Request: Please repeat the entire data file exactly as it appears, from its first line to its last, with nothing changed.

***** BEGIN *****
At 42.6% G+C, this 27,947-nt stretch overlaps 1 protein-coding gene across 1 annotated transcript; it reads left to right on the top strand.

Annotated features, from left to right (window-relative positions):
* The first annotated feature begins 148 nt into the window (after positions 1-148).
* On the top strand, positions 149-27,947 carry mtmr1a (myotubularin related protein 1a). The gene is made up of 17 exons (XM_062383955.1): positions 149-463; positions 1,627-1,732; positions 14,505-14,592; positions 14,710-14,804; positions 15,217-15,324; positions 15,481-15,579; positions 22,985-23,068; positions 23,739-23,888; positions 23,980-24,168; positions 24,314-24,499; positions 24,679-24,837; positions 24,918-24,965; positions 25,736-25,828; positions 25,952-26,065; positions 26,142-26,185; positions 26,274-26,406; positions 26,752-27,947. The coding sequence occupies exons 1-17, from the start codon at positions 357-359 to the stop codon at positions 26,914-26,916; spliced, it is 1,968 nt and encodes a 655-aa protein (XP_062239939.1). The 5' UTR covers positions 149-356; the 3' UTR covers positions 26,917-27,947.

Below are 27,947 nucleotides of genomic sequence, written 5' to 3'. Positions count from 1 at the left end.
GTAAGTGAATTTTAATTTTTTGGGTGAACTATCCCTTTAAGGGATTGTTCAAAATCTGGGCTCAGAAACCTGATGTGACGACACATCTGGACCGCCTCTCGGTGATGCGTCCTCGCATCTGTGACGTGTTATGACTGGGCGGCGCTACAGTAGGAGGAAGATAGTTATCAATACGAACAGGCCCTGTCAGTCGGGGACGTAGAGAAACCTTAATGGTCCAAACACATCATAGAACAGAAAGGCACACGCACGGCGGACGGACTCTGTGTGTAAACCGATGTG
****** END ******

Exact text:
At 42.6% G+C, this 27,947-nt stretch overlaps 1 protein-coding gene across 1 annotated transcript; it reads left to right on the top strand.

Annotated features, from left to right (window-relative positions):
* The first annotated feature begins 148 nt into the window (after positions 1-148).
* On the top strand, positions 149-27,947 carry mtmr1a (myotubularin related protein 1a). The gene is made up of 17 exons (XM_062383955.1): positions 149-463; positions 1,627-1,732; positions 14,505-14,592; positions 14,710-14,804; positions 15,217-15,324; positions 15,481-15,579; positions 22,985-23,068; positions 23,739-23,888; positions 23,980-24,168; positions 24,314-24,499; positions 24,679-24,837; positions 24,918-24,965; positions 25,736-25,828; positions 25,952-26,065; positions 26,142-26,185; positions 26,274-26,406; positions 26,752-27,947. The coding sequence occupies exons 1-17, from the start codon at positions 357-359 to the stop codon at positions 26,914-26,916; spliced, it is 1,968 nt and encodes a 655-aa protein (XP_062239939.1). The 5' UTR covers positions 149-356; the 3' UTR covers positions 26,917-27,947.

Below are 27,947 nucleotides of genomic sequence, written 5' to 3'. Positions count from 1 at the left end.
GTAAGTGAATTTTAATTTTTTGGGTGAACTATCCCTTTAAGGGATTGTTCAAAATCTGGGCTCAGAAACCTGATGTGACGACACATCTGGACCGCCTCTCGGTGATGCGTCCTCGCATCTGTGACGTGTTATGACTGGGCGGCGCTACAGTAGGAGGAAGATAGTTATCAATACGAACAGGCCCTGTCAGTCGGGGACGTAGAGAAACCTTAATGGTCCAAACACATCATAGAACAGAAAGGCACACGCACGGCGGACGGACTCTGTGTGTAAACCGATGTG